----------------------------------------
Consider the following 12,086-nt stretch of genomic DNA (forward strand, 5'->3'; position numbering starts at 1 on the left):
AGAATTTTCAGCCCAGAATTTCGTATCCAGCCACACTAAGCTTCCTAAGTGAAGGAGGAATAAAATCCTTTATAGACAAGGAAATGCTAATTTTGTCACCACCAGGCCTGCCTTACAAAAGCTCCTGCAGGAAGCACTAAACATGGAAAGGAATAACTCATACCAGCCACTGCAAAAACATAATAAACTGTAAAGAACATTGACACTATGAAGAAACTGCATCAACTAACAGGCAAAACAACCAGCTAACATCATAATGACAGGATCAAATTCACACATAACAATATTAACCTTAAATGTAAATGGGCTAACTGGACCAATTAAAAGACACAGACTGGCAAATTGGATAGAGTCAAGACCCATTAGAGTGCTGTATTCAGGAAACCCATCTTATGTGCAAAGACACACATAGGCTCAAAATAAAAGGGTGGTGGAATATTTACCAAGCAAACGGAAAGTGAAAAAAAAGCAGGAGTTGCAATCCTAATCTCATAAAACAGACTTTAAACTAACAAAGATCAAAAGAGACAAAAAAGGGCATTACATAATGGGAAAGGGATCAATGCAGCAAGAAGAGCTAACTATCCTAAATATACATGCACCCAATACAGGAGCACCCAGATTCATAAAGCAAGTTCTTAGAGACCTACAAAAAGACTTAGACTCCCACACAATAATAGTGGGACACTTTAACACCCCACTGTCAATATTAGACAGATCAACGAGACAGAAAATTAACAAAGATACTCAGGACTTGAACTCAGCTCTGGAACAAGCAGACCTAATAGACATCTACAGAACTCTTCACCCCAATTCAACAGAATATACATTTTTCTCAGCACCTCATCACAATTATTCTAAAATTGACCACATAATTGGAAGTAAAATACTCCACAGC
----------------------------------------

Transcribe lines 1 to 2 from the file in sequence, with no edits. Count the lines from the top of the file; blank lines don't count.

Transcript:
Consider the following 12,086-nt stretch of genomic DNA (forward strand, 5'->3'; position numbering starts at 1 on the left):
AGAATTTTCAGCCCAGAATTTCGTATCCAGCCACACTAAGCTTCCTAAGTGAAGGAGGAATAAAATCCTTTATAGACAAGGAAATGCTAATTTTGTCACCACCAGGCCTGCCTTACAAAAGCTCCTGCAGGAAGCACTAAACATGGAAAGGAATAACTCATACCAGCCACTGCAAAAACATAATAAACTGTAAAGAACATTGACACTATGAAGAAACTGCATCAACTAACAGGCAAAACAACCAGCTAACATCATAATGACAGGATCAAATTCACACATAACAATATTAACCTTAAATGTAAATGGGCTAACTGGACCAATTAAAAGACACAGACTGGCAAATTGGATAGAGTCAAGACCCATTAGAGTGCTGTATTCAGGAAACCCATCTTATGTGCAAAGACACACATAGGCTCAAAATAAAAGGGTGGTGGAATATTTACCAAGCAAACGGAAAGTGAAAAAAAAGCAGGAGTTGCAATCCTAATCTCATAAAACAGACTTTAAACTAACAAAGATCAAAAGAGACAAAAAAGGGCATTACATAATGGGAAAGGGATCAATGCAGCAAGAAGAGCTAACTATCCTAAATATACATGCACCCAATACAGGAGCACCCAGATTCATAAAGCAAGTTCTTAGAGACCTACAAAAAGACTTAGACTCCCACACAATAATAGTGGGACACTTTAACACCCCACTGTCAATATTAGACAGATCAACGAGACAGAAAATTAACAAAGATACTCAGGACTTGAACTCAGCTCTGGAACAAGCAGACCTAATAGACATCTACAGAACTCTTCACCCCAATTCAACAGAATATACATTTTTCTCAGCACCTCATCACAATTATTCTAAAATTGACCACATAATTGGAAGTAAAATACTCCACAGC